People: This indicates who will get it done - not résumés but a sense of their attitudes, abilities, and track record.
Money: How much financial support will you need, how will you spend it, what do you expect revenues to be, and what exit strategy for eventually getting investors' money back do you foresee?
It may not be the format a venture capitalist would want, but Mr. Godin says it will help you think through the hard issues more clearly.
Hit a better presenter's note through karaoke
Want to improve your sales skills? Sales wizard Jeffrey Gitomer says he learned his presentation skills singing karaoke in bars. Sales Caffeine newsletter
If you apologize, you only reinforce
When you take 24 hours to respond to an e-mail, stop apologizing to those who think that's an unreasonable amount of time. You are only teaching colleagues to expect things instantly from you, author Christine Louise Hohlbaum chides. Psychology Today's Power Of Slow blog
Change of pace in marketing missives
HTML e-mail draws more responses in marketing messages than plain text and has become today's standard. Consultant Mark Brownlow therefore says you should try an occasional change of pace, sending plain text marketing messages because they will be different, standing out in a world of HTML missives. Since personal and important business e-mail tends to be plain text, you also gain from that association. Email-marketing-reports.com
Want a promotion? Have a successor ready
You are more likely to get a promotion if you train a skilled lieutenant who can step into your shoes easily, according to Donald Asher - author of Who Gets Promoted, Who Doesn't, And Why. That reduces the risks for your bosses when you climb the ladder. Forbes.com
Best use of social media
Social media are better listening and feedback mechanisms than outbound messaging tools for business because companies have yet to figure out how to use them properly for that, says Web marketing expert Jim Sterne. At the same time, he notes, they can be an effective branding tool. Larry Chase's Web Digest For Marketers
Customizing Outlook's calendar
Outlook's calendar offers you a choice of looking at just one day, the work week, or a full week when you open the calendar. But productivity expert Jason Womack points out that you can customize your view and choose the days you want to see at a glance by pressing the CTRL key and clicking on a set of dates on the small monthly calendar in the margin beside the main appointment calendar. For example, click CTRL and yesterday's date, followed by today's date, and tomorrow's date, and the calendar will now adopt that very handy pattern every day. Jason Womack's blog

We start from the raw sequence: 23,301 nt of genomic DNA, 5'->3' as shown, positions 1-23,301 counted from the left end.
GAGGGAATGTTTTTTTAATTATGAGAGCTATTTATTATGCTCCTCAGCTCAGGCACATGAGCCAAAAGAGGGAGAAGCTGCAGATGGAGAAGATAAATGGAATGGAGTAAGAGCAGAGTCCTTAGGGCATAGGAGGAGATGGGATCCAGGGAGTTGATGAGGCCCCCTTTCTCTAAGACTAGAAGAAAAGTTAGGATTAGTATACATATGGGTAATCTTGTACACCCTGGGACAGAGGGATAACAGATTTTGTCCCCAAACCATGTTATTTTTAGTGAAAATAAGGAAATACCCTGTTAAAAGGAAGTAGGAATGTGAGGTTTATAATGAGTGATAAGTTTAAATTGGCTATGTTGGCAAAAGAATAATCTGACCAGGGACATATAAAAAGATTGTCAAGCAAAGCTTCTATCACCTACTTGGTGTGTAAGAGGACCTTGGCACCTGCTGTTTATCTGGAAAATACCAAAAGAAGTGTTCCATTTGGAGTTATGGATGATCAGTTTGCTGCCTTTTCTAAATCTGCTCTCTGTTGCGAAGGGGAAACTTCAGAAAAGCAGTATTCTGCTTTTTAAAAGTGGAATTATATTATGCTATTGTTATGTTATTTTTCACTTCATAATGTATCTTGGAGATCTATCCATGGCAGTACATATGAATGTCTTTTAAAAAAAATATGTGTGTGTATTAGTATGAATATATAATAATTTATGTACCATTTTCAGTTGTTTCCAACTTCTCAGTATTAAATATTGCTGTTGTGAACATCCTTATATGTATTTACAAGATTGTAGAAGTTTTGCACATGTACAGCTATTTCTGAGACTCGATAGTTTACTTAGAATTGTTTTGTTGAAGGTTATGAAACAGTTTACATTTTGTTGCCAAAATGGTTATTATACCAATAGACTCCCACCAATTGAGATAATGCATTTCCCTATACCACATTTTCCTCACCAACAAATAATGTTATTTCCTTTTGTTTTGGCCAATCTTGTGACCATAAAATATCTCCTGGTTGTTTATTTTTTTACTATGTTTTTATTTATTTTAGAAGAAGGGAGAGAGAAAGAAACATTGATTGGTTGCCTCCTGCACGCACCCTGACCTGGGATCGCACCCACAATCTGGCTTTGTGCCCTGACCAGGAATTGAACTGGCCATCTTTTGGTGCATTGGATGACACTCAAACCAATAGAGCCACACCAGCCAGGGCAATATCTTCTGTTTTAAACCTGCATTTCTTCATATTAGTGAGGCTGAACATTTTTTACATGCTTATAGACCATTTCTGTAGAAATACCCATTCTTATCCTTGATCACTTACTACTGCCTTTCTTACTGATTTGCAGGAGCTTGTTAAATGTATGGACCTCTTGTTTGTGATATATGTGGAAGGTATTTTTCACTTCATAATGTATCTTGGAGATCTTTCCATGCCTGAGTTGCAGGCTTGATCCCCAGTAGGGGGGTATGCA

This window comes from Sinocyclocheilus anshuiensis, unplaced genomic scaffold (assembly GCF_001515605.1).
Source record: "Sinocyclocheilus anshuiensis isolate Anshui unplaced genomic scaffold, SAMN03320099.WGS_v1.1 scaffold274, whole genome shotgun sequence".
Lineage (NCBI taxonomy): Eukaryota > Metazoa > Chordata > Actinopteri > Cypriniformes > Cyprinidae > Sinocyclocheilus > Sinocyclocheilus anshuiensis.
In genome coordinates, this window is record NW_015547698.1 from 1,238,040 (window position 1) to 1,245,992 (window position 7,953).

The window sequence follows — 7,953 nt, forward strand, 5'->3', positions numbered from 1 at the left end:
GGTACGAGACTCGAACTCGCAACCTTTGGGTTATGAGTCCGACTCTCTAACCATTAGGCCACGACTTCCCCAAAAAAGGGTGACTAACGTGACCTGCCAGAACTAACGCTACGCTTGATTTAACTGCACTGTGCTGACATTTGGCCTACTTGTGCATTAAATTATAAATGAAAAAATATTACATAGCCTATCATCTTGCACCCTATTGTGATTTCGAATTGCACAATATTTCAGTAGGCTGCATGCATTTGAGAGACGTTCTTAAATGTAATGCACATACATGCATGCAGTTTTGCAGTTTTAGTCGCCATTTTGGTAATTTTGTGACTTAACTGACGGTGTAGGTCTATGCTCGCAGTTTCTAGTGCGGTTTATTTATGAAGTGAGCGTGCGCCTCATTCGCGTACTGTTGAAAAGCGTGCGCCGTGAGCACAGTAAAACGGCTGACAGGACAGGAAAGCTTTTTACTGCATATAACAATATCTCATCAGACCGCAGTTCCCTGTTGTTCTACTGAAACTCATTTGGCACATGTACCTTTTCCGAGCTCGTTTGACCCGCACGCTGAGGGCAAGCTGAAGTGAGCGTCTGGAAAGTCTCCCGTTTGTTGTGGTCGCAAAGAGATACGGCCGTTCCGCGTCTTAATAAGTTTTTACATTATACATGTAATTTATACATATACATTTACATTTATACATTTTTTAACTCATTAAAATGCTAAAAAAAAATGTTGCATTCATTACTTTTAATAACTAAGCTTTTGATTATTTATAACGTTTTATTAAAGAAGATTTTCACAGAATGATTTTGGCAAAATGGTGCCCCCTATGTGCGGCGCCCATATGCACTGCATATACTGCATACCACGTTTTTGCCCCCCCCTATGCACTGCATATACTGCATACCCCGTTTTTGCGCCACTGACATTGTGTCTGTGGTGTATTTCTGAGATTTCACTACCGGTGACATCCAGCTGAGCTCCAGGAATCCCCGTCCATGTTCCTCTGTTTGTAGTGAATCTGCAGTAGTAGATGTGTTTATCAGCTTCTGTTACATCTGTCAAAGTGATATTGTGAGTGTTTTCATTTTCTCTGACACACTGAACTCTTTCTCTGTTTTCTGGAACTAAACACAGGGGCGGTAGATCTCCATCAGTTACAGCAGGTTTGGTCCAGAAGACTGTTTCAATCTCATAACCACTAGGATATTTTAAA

Negotiations: Dealing with a huge male ego
As a female CEO, Janine Popick, who runs e-mail marketing house VerticalResponse, sometimes finds herself selling or negotiating a deal with men who have huge egos. On Inc.com, she offers this advice to women who face similar situations:
Keep the conversations strictly business: If the interference of the ego seems unbearable, holding things tightly to an agenda helps to reduce awkward moments.
Delegate: The same way you would bring in a specialist or a consultant for particular niche segments of your business, bring in a non-egocentric male from your team to serve as a buffer. Since you get along with him and he respects your expertise, that might set an example for the egomaniac you are negotiating with.
Team up: If the business dealings require a lot of out-of-office contact, invite your partners - in business or in life - along to help ease an awkward situation where you may feel disconnected and threatened.
Divide and conquer: Take advantage to include someone you're training in these negotiations so they learn how to deal with less-than-desirable individuals.